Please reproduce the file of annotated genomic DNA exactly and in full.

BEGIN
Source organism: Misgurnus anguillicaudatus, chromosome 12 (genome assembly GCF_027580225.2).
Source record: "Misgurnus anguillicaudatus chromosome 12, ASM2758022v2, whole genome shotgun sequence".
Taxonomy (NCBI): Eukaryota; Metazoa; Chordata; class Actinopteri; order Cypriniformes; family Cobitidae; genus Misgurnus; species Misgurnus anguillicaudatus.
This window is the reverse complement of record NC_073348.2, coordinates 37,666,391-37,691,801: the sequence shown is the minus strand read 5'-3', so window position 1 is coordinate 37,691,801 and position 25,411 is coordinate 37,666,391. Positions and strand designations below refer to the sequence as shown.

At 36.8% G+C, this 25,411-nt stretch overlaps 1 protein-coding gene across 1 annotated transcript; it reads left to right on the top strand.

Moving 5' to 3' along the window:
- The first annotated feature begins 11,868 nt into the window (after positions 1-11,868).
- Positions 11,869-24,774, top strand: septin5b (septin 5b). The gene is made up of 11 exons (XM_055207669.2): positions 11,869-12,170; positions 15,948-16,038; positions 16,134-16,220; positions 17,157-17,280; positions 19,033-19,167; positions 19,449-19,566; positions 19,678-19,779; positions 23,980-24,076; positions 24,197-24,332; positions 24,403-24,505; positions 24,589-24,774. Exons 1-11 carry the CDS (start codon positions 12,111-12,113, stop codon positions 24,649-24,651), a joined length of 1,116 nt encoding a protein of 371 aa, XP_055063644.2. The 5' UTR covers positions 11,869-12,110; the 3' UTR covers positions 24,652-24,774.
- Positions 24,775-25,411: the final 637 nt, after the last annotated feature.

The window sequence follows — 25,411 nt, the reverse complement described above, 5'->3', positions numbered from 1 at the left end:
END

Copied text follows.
Source organism: Misgurnus anguillicaudatus, chromosome 12 (genome assembly GCF_027580225.2).
Source record: "Misgurnus anguillicaudatus chromosome 12, ASM2758022v2, whole genome shotgun sequence".
Taxonomy (NCBI): Eukaryota; Metazoa; Chordata; class Actinopteri; order Cypriniformes; family Cobitidae; genus Misgurnus; species Misgurnus anguillicaudatus.
This window is the reverse complement of record NC_073348.2, coordinates 37,666,391-37,691,801: the sequence shown is the minus strand read 5'-3', so window position 1 is coordinate 37,691,801 and position 25,411 is coordinate 37,666,391. Positions and strand designations below refer to the sequence as shown.

At 36.8% G+C, this 25,411-nt stretch overlaps 1 protein-coding gene across 1 annotated transcript; it reads left to right on the top strand.

Moving 5' to 3' along the window:
- The first annotated feature begins 11,868 nt into the window (after positions 1-11,868).
- Positions 11,869-24,774, top strand: septin5b (septin 5b). The gene is made up of 11 exons (XM_055207669.2): positions 11,869-12,170; positions 15,948-16,038; positions 16,134-16,220; positions 17,157-17,280; positions 19,033-19,167; positions 19,449-19,566; positions 19,678-19,779; positions 23,980-24,076; positions 24,197-24,332; positions 24,403-24,505; positions 24,589-24,774. Exons 1-11 carry the CDS (start codon positions 12,111-12,113, stop codon positions 24,649-24,651), a joined length of 1,116 nt encoding a protein of 371 aa, XP_055063644.2. The 5' UTR covers positions 11,869-12,110; the 3' UTR covers positions 24,652-24,774.
- Positions 24,775-25,411: the final 637 nt, after the last annotated feature.

The window sequence follows — 25,411 nt, the reverse complement described above, 5'->3', positions numbered from 1 at the left end: